Add Borax, about a tablespoon per 5 liters of water. Borax is what will help keep your car streak free. Also, when you rinse the car, make sure all the soap has washed off, which will also ensure that there's no soap residue leaving your car with a streak-free shine.
Add 12 tablespoons of powdered laundry detergent. The laundry detergent will help with getting the tougher grime off your car that the soap is too mild to affect.
Make sure everything is mixed well in your bucket and you can go wash your car.
How to Properly Wash Your Car
Washing your own car can be a therapeutic and satisfying activity. Not only do you get to spend time outside, but it's a great time for quiet contemplation and even listening to some music or a podcast. You can even make it a family activity if the kids want to play outside with the hose.
So, once you've gotten your handmade car was soap ready, it's time to actually wash your car. You already have your bucket of homemade car wash soap, so you will need a large plush sponge or large wash mitt; something that will trap the dirt, but also be gentle on the car. You should fill a second bucket with plain water so that in between sections, you can rinse the mitt and start fresh. You'll also need a scrubbing brush for the wheels and access to a hose.
First, make sure that your car is parked in the shade. If it's too hot or sunny, the car will dry in the sun and leave streaks. With all your materials ready to go, you can hose off the car with a gentle stream of water. Don't use a nozzle or try to pressure wash, this is just an initial rinse to soften and loosen the dirt. You'll start with your wheels since they're the dirtiest part of the car and you don't want any debris landing on your already clean car. Use a long, skinny brush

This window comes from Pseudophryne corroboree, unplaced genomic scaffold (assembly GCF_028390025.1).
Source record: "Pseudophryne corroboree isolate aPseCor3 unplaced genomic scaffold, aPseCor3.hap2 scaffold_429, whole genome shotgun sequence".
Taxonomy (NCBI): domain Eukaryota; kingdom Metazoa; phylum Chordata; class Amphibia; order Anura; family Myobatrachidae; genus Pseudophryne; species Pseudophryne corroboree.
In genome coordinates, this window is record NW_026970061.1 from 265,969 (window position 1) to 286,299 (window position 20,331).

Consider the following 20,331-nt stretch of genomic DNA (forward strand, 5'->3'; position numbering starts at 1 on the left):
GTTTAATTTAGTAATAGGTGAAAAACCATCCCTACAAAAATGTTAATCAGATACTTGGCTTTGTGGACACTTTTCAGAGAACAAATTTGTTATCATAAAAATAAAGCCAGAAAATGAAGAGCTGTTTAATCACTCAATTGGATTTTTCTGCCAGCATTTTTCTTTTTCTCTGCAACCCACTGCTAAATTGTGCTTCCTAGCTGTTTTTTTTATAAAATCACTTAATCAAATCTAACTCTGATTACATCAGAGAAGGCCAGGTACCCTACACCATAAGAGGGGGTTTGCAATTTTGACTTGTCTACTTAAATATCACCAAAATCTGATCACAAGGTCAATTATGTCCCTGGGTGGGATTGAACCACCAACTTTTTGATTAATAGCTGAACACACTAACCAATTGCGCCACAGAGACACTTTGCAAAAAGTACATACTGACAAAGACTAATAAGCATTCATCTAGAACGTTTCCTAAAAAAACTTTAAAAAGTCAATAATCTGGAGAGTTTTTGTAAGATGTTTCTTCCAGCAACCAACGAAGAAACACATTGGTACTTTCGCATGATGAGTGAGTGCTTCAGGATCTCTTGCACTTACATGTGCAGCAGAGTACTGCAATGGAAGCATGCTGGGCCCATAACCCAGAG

to clean the rims on the wheels, and if they seem clean, just use the mitt to give them a once over. Once the wheels are done, you'll wash the body of the car from the top going downward. Using only the mitt to prevent scratching the paint, you'll soak it in your handmade car wash soap and scrub sections of your car. Every so often, you'll want to dip the mitt into the clean water to wash off debris, then back into the soap, and continue circling the car as you scrub and rinse with the hose. Make sure the car is staying wet throughout the cleaning process to prevent water streaks.
Next, you'll want to remove any tar or bird droppings because these will damage the paint. Using warm water and a microfiber rag, carefully scrub to remove them. If you have to use tar and bug remover, you can, but it is abrasive so use sparingly. A different way to remove tar, bird droppings and bugs is to use a more concentrated version of your homemade car wax, maybe with an extra tablespoon of borax. Then use a spray bottle and spray close to the area to knock off any loose pieces, letting the solution soak and soften the contaminant. Gently rub it with a microfiber towel until it's fully removed. You may need to repeat the process a few times depending on what it is.
Rinse the car again, making sure all the dirt and grime has been removed. Use a stiff brush to scrub the tires of any dust and grime that may be left. It's now time to dry your car with either a microfiber towel or a squeegee that will effortlessly remove the excess water. Once that's done your car will be shiny and streak-free. If you have to re-wax, now is the time to do it.
That's how easy washing your car can be.
This whole process should only take a few hours and you'll be happy that you did it yourself and didn't have to pay extra money to have someone else do it for you. Now, you have a clean car and you made your own homemade car wash soap; you're ready to move on to your next DIY project, or just take a well-earned break and watch some TV. Your car will be waiting for the next adventure and you can sit back feeling reassured that it is clean and ready for action when you do decide to go out.